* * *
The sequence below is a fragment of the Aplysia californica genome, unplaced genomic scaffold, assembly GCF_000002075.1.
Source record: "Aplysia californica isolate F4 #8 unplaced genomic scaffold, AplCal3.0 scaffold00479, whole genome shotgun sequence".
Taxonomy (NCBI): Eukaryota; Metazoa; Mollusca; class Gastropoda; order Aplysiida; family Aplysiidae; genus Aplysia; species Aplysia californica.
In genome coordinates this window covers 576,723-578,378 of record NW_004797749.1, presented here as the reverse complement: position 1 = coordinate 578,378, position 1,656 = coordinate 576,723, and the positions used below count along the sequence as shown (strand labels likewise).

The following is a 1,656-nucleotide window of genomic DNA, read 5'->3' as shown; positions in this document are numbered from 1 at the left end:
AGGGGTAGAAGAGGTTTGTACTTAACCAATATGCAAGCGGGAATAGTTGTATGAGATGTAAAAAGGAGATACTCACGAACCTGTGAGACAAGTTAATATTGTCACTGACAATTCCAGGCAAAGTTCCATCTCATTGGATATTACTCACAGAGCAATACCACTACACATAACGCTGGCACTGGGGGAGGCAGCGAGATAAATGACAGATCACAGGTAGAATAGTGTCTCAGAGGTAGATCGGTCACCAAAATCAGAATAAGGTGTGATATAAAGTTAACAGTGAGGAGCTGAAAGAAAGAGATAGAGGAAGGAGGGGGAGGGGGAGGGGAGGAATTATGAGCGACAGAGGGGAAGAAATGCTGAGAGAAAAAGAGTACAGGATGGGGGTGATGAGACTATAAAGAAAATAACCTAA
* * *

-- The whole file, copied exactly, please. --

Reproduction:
The sequence below is a fragment of the Aplysia californica genome, unplaced genomic scaffold, assembly GCF_000002075.1.
Source record: "Aplysia californica isolate F4 #8 unplaced genomic scaffold, AplCal3.0 scaffold00479, whole genome shotgun sequence".
Taxonomy (NCBI): Eukaryota; Metazoa; Mollusca; class Gastropoda; order Aplysiida; family Aplysiidae; genus Aplysia; species Aplysia californica.
In genome coordinates this window covers 576,723-578,378 of record NW_004797749.1, presented here as the reverse complement: position 1 = coordinate 578,378, position 1,656 = coordinate 576,723, and the positions used below count along the sequence as shown (strand labels likewise).

The following is a 1,656-nucleotide window of genomic DNA, read 5'->3' as shown; positions in this document are numbered from 1 at the left end:
AGGGGTAGAAGAGGTTTGTACTTAACCAATATGCAAGCGGGAATAGTTGTATGAGATGTAAAAAGGAGATACTCACGAACCTGTGAGACAAGTTAATATTGTCACTGACAATTCCAGGCAAAGTTCCATCTCATTGGATATTACTCACAGAGCAATACCACTACACATAACGCTGGCACTGGGGGAGGCAGCGAGATAAATGACAGATCACAGGTAGAATAGTGTCTCAGAGGTAGATCGGTCACCAAAATCAGAATAAGGTGTGATATAAAGTTAACAGTGAGGAGCTGAAAGAAAGAGATAGAGGAAGGAGGGGGAGGGGGAGGGGAGGAATTATGAGCGACAGAGGGGAAGAAATGCTGAGAGAAAAAGAGTACAGGATGGGGGTGATGAGACTATAAAGAAAATAACCTAA